Any advice or input to help me make a decision is greatly appreciated. Thanks!!
I would go with an internal hub folder like the ones you are looking at. If less is better then go with the Curve. If you want a small fold , more gears and if you do decide to modify go with the Mini.
i like the sound of the dahons but im not sure about the dt
Originally Posted by what bike?
I have a Mini and love it. I think it would meet your requirements nicely. The only thing I'd be hesistant to use it for is a really long ride (say, 50+ miles). 30 miles would be fine.
im just not sure about it dyno, ive heard good things about them but their not a big international company like dahon (well not as big) and i dont know much about them so im being a bit hesitant
It has been in business since 2003 and Yan has been attentive to his customers. Because it takes a lot of standard parts it is easy to walk into a LBS and replace parts if necessary.
There are two minis on downtube's site...
The Capreo Mini: http://www.downtube.com/product533.html
And I guess the standard mini: http://www.downtube.com/product540.html
The 2009 version of the regualr mini is about $519, the 2008 is $459.
The Capreo mini is $585.
I can see the Capreo uses Capreo parts, but I am not sure how much of a difference that makes... is it worth the extra money?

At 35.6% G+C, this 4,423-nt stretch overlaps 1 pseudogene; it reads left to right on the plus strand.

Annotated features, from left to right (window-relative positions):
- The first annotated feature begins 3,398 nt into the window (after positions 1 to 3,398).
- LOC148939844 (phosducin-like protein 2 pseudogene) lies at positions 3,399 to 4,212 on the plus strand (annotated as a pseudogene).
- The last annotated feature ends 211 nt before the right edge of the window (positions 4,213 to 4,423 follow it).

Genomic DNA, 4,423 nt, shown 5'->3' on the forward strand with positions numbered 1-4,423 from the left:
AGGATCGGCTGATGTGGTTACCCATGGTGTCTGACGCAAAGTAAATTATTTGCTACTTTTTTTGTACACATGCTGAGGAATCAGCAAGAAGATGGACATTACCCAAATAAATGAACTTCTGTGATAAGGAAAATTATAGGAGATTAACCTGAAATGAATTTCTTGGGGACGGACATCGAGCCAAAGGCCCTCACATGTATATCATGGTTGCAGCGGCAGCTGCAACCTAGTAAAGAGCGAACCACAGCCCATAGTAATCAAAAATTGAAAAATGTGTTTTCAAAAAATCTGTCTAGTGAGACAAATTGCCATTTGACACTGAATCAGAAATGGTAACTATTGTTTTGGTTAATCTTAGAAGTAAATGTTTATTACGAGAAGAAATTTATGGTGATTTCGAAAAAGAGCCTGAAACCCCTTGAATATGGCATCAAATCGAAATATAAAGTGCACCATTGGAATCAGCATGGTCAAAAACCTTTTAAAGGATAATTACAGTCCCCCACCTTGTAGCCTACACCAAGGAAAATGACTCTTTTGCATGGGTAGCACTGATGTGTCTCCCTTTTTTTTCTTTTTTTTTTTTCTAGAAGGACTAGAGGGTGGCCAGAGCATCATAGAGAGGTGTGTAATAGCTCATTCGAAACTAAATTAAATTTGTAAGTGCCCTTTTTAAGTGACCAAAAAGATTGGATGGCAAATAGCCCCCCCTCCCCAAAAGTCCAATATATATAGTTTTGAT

Also, do Downtube bikes still need a bungee cord to stay folded? That is kind of annoying.
The Capreo is made for folding bikes and comes on folders costing twice as much and more. The Mini has the 8 speed internal hub and again a bargain for bikes in its class. I would get the drivetrain that meets your needs.
I would go for one of the 20 inch Dahons for your first folder. The bike is more like a regular bike's feel and handling than the tiny 16 inch or 305 wheel size of the Curve. The Speed D7 usually comes completely decked out for the commuter with fenders and a rear rack. The Speed 8 is usually comes fenders & rear rack free (extra cost to add on). This bike has better components than the D7 along with the Big Apple tires that are supposed to be really nice. But you can add a simple suspension system to the D7 like I did with mine. The Speed 8 is also a good 100 dollars more than the D7, shifting it to the limits of your set budget. See the photos listed below for inspiration. But whatever you decide, make sure you test ride it first!
Originally Posted by 14hours
For what it's worth, I have the "regular" internal hub Mini. I think it's worth having the internal hub because it means you can shift while stopped. Perfect for those sudden stops and starts in city traffic. Also, hub gears are protected from the elements and you have less exposed greasy stuff to get on your clothes.